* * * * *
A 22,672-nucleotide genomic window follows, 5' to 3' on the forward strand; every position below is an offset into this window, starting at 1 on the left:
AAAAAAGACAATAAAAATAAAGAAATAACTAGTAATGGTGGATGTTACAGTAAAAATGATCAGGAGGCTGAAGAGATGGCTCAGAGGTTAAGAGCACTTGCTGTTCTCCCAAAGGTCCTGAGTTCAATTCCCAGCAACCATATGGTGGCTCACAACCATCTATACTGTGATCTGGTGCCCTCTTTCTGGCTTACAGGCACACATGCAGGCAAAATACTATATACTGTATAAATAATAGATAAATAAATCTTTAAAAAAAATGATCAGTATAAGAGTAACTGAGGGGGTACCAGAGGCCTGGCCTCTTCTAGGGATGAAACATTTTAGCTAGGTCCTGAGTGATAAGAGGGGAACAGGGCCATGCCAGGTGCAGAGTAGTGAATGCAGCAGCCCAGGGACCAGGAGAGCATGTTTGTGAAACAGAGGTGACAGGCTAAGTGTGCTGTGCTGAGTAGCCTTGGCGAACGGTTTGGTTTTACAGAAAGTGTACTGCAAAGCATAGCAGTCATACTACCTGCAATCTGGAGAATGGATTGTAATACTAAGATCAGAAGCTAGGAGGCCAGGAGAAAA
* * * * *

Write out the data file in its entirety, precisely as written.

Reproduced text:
A 22,672-nucleotide genomic window follows, 5' to 3' on the forward strand; every position below is an offset into this window, starting at 1 on the left:
AAAAAAGACAATAAAAATAAAGAAATAACTAGTAATGGTGGATGTTACAGTAAAAATGATCAGGAGGCTGAAGAGATGGCTCAGAGGTTAAGAGCACTTGCTGTTCTCCCAAAGGTCCTGAGTTCAATTCCCAGCAACCATATGGTGGCTCACAACCATCTATACTGTGATCTGGTGCCCTCTTTCTGGCTTACAGGCACACATGCAGGCAAAATACTATATACTGTATAAATAATAGATAAATAAATCTTTAAAAAAAATGATCAGTATAAGAGTAACTGAGGGGGTACCAGAGGCCTGGCCTCTTCTAGGGATGAAACATTTTAGCTAGGTCCTGAGTGATAAGAGGGGAACAGGGCCATGCCAGGTGCAGAGTAGTGAATGCAGCAGCCCAGGGACCAGGAGAGCATGTTTGTGAAACAGAGGTGACAGGCTAAGTGTGCTGTGCTGAGTAGCCTTGGCGAACGGTTTGGTTTTACAGAAAGTGTACTGCAAAGCATAGCAGTCATACTACCTGCAATCTGGAGAATGGATTGTAATACTAAGATCAGAAGCTAGGAGGCCAGGAGAAAA